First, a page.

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Rainbow Schools challenged to use less electricity
Rainbow Schools are being challenged to use less electricity throughout February as staff and students continue to focus on climate change. This month’s environmental challenge kicked off with National Sweater Day on Thursday, February 1, 2024. Schools turned down the heat and invited students to wear sweaters, layer up or bring a blanket.
An energy footprint measures the amount of energy consumed to produce the goods or services we use. Knowing and understanding our consumption can inspire sustainable actions and determine if those actions are making a difference.
To prepare, schools were given four years of data on electricity consumption to calculate and measure their average use. Prizes will be awarded to the three elementary and secondary schools who achieve the greatest overall energy savings.
“The goal of the challenge is to encourage sustainable practices,” says Rainbow District School Board Director of Education Bruce Bourget. “We want students to be aware of the electricity they consume, and to find ways to reduce their consumption inside and outside of the classroom.”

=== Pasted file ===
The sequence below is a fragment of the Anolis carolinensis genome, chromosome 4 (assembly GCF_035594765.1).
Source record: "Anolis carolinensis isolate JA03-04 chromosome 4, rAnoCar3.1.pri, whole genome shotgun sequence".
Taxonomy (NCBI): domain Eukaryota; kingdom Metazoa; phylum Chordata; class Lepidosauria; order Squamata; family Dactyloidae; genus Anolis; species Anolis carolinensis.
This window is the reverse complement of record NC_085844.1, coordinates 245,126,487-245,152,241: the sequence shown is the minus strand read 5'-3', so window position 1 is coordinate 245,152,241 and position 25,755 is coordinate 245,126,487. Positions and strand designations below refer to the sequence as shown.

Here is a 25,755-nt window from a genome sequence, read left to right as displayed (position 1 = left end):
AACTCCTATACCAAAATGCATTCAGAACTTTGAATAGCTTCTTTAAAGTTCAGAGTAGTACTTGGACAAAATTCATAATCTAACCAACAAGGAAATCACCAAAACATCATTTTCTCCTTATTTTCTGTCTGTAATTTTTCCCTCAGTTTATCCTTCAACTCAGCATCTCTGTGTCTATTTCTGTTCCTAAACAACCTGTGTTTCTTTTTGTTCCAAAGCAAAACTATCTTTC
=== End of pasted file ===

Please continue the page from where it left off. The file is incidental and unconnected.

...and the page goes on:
Schools can reduce their energy use by turning off lights during class time or lunches, unplugging electronics when not in use, and using a timer to charge electronic devices.
From an Indigenous perspective, organic matter from trees – the largest plants in the world – were the main source of energy for our ancestors. Trees were burned for heat, used to feed animals, and were also cleared to make room to grow gardens and crops.
To speed up production, over time, trees were replaced with non-renewable energy sources including nuclear, coal and petroleum.
In the name of progress, the importance of being grateful for the gifts provided by Mother Earth Shkagamikwe has been forgotten.
Nature has sustained our existence, and, as noted in Robin Wall Kimmerer’s book “Braiding Sweetgrass: Indigenous Wisdom, Scientific Knowledge, and the Teachings of Plants”, it’s time to push beyond gratitude and encourage cultural reciprocity – to receive a gift, to be grateful, and then to give back – to help us appreciate the interconnectedness of life.
To inspire positive thoughts and actions, and to help guide student learning, classes are encouraged to hear from an Indigenous Knowledge Keeper.
Schools were also given various resources, including a story from Isaac Murdoch about restoring balance with the land, and how the teachings of the Medicine Wheel’s four directions guide Indigenous traditions and practices.
What will next month’s challenge be?
Nicole Charette, Senior Advisor
Corporate Communications and Strategic Planning
Rainbow District School Board, 705-674-3171 ext. 7217